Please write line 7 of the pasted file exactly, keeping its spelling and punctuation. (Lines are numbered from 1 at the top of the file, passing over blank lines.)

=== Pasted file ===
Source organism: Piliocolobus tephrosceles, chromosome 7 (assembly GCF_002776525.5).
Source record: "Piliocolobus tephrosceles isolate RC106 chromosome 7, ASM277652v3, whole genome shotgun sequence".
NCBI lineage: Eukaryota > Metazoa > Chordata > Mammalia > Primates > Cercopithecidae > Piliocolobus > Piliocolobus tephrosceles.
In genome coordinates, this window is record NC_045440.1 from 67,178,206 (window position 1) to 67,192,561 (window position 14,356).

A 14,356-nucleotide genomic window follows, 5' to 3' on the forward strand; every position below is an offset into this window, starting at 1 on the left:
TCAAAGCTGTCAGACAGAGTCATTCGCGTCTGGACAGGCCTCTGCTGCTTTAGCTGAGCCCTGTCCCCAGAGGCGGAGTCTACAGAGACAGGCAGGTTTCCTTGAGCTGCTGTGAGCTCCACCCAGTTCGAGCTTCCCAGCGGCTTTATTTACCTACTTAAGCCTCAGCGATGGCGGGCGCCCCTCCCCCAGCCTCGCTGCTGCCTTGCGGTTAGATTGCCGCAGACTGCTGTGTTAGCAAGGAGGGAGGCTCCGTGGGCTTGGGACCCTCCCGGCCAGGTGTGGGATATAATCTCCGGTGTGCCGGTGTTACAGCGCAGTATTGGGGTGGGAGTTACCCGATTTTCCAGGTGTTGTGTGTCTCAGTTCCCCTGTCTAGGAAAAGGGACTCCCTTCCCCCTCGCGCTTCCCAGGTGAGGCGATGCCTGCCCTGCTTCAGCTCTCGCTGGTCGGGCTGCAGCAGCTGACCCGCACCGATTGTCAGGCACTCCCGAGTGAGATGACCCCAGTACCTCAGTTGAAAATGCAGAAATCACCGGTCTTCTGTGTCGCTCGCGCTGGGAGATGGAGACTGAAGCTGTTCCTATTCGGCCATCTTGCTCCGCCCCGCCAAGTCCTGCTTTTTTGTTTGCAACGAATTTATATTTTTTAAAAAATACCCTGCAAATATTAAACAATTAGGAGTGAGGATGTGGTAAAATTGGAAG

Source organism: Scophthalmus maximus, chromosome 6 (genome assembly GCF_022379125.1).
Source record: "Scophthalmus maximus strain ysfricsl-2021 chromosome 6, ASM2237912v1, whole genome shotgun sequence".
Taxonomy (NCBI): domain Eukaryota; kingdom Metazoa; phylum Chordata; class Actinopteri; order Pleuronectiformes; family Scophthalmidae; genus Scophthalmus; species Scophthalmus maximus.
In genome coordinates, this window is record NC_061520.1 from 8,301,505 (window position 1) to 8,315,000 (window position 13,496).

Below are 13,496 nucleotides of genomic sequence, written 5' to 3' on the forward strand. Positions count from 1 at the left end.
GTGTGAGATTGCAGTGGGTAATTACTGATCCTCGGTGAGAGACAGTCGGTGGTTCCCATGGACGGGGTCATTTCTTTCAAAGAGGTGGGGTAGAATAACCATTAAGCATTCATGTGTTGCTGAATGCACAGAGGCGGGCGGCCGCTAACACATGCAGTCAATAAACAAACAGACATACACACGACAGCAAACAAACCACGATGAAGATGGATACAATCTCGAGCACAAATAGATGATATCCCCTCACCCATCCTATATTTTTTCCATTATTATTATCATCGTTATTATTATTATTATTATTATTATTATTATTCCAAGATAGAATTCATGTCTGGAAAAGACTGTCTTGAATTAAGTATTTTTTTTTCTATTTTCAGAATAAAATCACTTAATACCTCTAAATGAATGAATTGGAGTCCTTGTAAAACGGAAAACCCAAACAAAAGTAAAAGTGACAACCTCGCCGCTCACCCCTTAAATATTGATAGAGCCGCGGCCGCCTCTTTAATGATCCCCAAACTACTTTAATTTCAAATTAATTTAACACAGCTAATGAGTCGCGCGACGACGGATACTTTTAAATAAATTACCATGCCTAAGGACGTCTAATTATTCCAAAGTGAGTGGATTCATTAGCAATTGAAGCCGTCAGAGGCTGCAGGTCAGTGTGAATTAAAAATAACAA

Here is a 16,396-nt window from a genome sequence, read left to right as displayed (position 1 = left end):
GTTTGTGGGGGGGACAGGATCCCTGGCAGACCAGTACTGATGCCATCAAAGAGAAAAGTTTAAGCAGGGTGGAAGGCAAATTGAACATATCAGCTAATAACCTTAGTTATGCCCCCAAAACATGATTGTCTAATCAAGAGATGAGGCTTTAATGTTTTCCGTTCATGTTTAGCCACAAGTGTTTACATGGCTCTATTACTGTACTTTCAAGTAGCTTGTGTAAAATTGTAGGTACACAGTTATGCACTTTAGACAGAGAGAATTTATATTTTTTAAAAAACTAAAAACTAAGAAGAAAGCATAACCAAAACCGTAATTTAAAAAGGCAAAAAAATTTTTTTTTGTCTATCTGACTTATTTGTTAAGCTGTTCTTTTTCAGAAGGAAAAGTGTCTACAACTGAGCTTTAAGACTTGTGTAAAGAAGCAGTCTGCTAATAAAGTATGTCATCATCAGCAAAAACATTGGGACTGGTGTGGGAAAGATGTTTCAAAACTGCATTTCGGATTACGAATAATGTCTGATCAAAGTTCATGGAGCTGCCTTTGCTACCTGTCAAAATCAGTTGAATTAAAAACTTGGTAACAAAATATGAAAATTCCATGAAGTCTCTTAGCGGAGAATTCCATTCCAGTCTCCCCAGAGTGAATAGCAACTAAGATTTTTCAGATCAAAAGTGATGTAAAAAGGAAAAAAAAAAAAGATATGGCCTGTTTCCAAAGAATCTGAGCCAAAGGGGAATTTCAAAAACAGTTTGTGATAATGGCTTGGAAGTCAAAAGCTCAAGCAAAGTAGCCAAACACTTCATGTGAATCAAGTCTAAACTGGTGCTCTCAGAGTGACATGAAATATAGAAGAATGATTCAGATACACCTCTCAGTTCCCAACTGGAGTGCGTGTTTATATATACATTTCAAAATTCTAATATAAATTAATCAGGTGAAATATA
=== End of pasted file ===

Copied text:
Source organism: Scophthalmus maximus, chromosome 6 (genome assembly GCF_022379125.1).